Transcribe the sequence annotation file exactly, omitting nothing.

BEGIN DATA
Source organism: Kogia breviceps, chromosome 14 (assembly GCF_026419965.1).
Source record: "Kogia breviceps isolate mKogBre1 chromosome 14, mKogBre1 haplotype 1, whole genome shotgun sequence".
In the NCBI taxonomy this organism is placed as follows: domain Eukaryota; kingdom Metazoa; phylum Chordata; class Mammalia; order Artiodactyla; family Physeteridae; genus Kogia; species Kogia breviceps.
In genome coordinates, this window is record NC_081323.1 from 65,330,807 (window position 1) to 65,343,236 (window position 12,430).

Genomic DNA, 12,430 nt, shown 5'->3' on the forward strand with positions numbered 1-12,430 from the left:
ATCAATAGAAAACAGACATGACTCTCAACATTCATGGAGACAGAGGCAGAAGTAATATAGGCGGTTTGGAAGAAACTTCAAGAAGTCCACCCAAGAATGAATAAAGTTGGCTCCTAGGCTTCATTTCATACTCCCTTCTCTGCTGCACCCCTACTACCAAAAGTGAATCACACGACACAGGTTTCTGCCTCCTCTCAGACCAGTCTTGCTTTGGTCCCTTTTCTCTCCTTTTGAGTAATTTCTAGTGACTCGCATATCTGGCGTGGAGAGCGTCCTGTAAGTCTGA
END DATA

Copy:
Source organism: Kogia breviceps, chromosome 14 (assembly GCF_026419965.1).
Source record: "Kogia breviceps isolate mKogBre1 chromosome 14, mKogBre1 haplotype 1, whole genome shotgun sequence".
In the NCBI taxonomy this organism is placed as follows: domain Eukaryota; kingdom Metazoa; phylum Chordata; class Mammalia; order Artiodactyla; family Physeteridae; genus Kogia; species Kogia breviceps.
In genome coordinates, this window is record NC_081323.1 from 65,330,807 (window position 1) to 65,343,236 (window position 12,430).

Genomic DNA, 12,430 nt, shown 5'->3' on the forward strand with positions numbered 1-12,430 from the left:
ATCAATAGAAAACAGACATGACTCTCAACATTCATGGAGACAGAGGCAGAAGTAATATAGGCGGTTTGGAAGAAACTTCAAGAAGTCCACCCAAGAATGAATAAAGTTGGCTCCTAGGCTTCATTTCATACTCCCTTCTCTGCTGCACCCCTACTACCAAAAGTGAATCACACGACACAGGTTTCTGCCTCCTCTCAGACCAGTCTTGCTTTGGTCCCTTTTCTCTCCTTTTGAGTAATTTCTAGTGACTCGCATATCTGGCGTGGAGAGCGTCCTGTAAGTCTGA